3. I managed to catch some of the men’s final from a hotel room, and I have to say I thought that first set was really fun, with really great quality tennis. I’m glad that Andy Murray is back to playing some great tennis again, and reaching the final here was a huge success, but I maintain that with the form he’s shown recently he really should have been lifting the trophy. I’m disappointed at how he collapsed mentally – it shouldn’t matter what is happening on the other side of the court, at his level he should be able to block it out. That said, mental fitness is as real a thing as physical fitness. While his body and game were ready for the rigours of a grand slam final again, I suspect his mind had grown weary after his hard fought win over Dimitrov and emotional win over Berdych. Last year I was worried that Murray wouldn’t win another grand slam, now I expect him to win one this year. Just…not the French Open. Wimbledon and Flushing Meadows could be interesting. 4. My fourth point is a good moment to reiterate this point:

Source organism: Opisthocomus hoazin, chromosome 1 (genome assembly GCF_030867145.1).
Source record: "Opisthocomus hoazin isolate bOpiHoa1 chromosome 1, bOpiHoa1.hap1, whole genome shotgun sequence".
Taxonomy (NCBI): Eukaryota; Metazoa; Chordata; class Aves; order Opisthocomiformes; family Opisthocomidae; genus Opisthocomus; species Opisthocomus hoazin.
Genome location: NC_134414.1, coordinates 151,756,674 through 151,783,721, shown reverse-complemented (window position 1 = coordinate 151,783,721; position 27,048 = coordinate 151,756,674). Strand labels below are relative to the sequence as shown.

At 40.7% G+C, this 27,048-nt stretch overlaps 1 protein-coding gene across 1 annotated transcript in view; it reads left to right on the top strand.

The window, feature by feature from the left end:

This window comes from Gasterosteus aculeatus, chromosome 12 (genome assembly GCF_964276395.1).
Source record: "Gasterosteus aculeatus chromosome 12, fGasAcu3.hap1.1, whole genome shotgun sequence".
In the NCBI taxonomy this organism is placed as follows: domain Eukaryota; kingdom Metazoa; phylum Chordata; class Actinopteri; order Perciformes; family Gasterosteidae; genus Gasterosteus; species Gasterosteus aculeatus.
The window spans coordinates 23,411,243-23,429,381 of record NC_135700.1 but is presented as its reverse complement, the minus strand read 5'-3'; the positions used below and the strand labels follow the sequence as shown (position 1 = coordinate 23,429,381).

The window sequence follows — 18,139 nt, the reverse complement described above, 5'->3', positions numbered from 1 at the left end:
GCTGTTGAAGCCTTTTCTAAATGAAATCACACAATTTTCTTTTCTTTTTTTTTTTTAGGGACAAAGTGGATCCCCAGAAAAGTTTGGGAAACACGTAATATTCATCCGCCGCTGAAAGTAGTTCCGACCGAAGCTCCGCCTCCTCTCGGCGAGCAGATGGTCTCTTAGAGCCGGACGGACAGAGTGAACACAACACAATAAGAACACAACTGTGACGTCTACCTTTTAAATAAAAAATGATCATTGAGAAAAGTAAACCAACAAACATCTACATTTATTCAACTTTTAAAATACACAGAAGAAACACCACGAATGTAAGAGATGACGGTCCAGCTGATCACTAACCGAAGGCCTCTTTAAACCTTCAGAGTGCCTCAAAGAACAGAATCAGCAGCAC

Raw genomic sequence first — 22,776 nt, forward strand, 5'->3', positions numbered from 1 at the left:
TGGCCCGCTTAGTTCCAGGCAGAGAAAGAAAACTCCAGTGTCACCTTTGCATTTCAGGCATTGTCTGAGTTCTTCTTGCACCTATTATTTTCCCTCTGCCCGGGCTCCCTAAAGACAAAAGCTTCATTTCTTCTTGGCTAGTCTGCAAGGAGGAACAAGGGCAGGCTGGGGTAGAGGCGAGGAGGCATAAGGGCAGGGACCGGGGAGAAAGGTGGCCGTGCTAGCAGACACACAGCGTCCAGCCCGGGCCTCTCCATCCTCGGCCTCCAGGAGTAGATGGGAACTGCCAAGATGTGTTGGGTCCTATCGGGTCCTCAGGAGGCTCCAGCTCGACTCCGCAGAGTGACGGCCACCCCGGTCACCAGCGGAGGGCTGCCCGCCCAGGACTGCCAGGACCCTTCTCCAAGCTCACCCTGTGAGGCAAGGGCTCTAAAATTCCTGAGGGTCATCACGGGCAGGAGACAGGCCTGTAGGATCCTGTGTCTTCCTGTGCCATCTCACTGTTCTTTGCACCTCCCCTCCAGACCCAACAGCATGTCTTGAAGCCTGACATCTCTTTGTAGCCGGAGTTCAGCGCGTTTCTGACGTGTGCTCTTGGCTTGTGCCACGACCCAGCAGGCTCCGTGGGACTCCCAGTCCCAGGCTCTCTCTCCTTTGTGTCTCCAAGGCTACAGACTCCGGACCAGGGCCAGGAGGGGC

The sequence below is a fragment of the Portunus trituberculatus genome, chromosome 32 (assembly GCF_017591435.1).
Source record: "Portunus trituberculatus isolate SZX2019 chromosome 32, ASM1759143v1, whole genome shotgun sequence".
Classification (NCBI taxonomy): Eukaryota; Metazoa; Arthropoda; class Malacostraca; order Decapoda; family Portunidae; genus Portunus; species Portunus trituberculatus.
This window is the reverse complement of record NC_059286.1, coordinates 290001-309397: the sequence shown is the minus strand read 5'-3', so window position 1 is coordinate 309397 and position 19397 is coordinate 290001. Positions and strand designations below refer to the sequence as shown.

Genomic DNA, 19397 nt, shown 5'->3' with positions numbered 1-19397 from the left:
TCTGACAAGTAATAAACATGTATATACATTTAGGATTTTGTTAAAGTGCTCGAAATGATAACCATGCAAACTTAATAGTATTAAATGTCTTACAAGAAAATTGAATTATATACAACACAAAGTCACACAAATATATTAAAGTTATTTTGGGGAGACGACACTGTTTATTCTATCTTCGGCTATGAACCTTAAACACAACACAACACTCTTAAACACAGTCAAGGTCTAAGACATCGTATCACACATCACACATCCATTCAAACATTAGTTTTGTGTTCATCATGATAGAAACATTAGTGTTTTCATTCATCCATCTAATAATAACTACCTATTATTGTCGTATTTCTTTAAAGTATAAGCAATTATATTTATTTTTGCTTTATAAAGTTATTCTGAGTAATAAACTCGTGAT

The Big 4 are back, and even as somebody who is a fan of chaos i’m finding it strangely comforting. It’s fun to play in the rain but sometimes you need to come home to a warm fire.

5. Novak Djokovic is world no. 1, and he deserves to be. Nobody else is particularly close.

Federer, Nadal, Murray – they’re all still the giant forces we know them to be. They’re absolutely competitors at every tournament and I wouldn’t necessarily pick Djokovic as, say, champion of all four slams this year. That said, I wouldn’t laugh you out of the room for suggesting it. He’ll really want the French Open, I think that will be a great tournament…but let’s not get too far ahead of ourselves.

Right now, Djokovic is the best male tennis player on the planet, and I don’t see that throne being stolen from him any time soon. It can’t be stolen too soon anyway, he’s so far ahead in the rankings – just look at the ranking points in the above tweet.

Nadal is a wildcard this year – you never really know with Rafa anymore. I think that Djokovic should be fairly safe in holding his ranking for the full calendar, unless he has a disastrous Wimbledon and US hardcourt season.